Here Comes the Sun

words: Marla Cantrell

Julie feels it, the pulsing heat that rises above the blacktop road, shimmers through the leaves of the maple tree in her front yard. She holds onto the feeling even as the day ends, as the sun droops and the moon lifts and the air cools. The sun has hands, a body, a mouth. The sun is her lover Wyeth, she is sure, although she doesn’t say it aloud. She knows how that sounds.


When Wyeth shows up at her door after midnight, his skin is always warm. Julie wonders if he drives his pickup with the windows down in summer. With his heater on high in winter. He drives across the hayfield behind her house. Cuts off the lights, feels his way to her bright white house. She is not the kind of woman who typically entertains men in secret. But for the past six months, she has.


“We ought to go out, see a movie, go dancing,” she said, early on, two weeks after that first night when they’d met at the bonfire. Christmas lights had been strung in the oak trees around them. Tinsel hanging like moss.


“I work a lot,” Wyeth had said, and something about the way he’d said it made whatever she was going to say next die in her throat.


Julie works more than he does. Six days a week. But her job is at home, making sales calls for a siding company, asking people to cover the skin of their houses with vinyl made to look like real wood. She’s surprised at how many of her friends think she doesn’t work at all because she doesn’t punch a time clock or work the register at Walmart.


Tonight, when Wyeth shows up, he’s so quiet she doesn’t hear the purr of his pickup’s motor. He taps her front door, the sound like summer rain just starting. Sometime last month, she quit turning the porch light on, and now as she looks at him through the living room window, she sees how he holds his own glow. He never needed the light at all.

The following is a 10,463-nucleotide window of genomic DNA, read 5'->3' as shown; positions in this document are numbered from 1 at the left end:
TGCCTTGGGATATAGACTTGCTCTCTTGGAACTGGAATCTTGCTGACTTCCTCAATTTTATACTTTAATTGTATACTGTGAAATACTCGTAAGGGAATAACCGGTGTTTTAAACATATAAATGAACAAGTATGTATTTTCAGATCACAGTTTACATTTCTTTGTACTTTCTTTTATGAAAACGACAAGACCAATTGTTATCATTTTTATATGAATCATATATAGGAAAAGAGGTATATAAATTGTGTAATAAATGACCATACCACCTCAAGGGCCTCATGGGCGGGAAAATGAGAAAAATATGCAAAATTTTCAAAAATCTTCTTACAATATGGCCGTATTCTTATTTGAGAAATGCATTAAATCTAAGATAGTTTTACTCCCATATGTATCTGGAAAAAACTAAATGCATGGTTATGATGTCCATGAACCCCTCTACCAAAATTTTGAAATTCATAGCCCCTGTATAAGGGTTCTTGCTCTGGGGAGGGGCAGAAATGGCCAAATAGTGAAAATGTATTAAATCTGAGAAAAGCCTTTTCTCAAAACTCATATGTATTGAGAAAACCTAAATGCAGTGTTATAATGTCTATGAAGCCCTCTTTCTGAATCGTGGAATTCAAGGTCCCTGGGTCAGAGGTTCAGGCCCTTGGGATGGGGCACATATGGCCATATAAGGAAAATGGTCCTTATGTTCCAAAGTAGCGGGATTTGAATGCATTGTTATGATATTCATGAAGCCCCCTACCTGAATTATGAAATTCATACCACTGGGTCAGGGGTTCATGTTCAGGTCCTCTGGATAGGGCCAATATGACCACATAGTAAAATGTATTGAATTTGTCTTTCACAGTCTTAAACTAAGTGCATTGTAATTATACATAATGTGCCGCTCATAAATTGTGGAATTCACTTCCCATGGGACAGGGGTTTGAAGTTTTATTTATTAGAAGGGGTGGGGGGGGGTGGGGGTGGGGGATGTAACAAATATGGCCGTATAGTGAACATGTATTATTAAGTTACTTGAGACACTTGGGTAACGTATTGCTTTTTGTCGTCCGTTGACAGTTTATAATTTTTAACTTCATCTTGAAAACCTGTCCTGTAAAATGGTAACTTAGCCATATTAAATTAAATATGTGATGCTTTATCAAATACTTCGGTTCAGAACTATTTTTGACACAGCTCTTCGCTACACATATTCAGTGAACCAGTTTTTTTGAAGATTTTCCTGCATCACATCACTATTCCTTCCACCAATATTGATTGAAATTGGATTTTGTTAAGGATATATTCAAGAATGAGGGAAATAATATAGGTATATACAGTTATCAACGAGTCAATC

His jeans are worn at the knee, raveled at the hem. He wears a tight T-shirt, a wide leather band on his left wrist. The twine around his neck holds an eagle’s feather. When he lifts her up, she feels airy, perfect.


“I thought about you all day,” he says, his mouth so near her ear she feels the words as much as hears them. Wyeth smells like cotton sheets dried on the clothesline.


Julie thinks about him non-stop every day but doesn’t say so. “It’s hot tonight,” she says, and he groans. She thinks suddenly of her  mother who stands outside jewelry stores, dreaming, who takes pills for her nerves. She thinks of her sister who teaches Sunday school and believes the world is ending. Of her father who wishes he’d had a son.


Wyeth kisses her, says, “Isn’t it always hot?” This is flirting, the kind of intimate banter Julie was unused to not so long ago. He is almost smiling. She takes his hand and kisses his palm. By the time he leaves, the sun is rising. He stands in the doorway, blocking every bit of its light, or maybe soaking it in.


On the phone the next day, she’s talking to a Mrs. Caine, who sounds ancient and lives in a wooden house that will be wrapped in vinyl siding in a week if her credit goes through. The woman says, “My daddy built this house,” and when Julie doesn’t reply, she says, “with his own two hands.”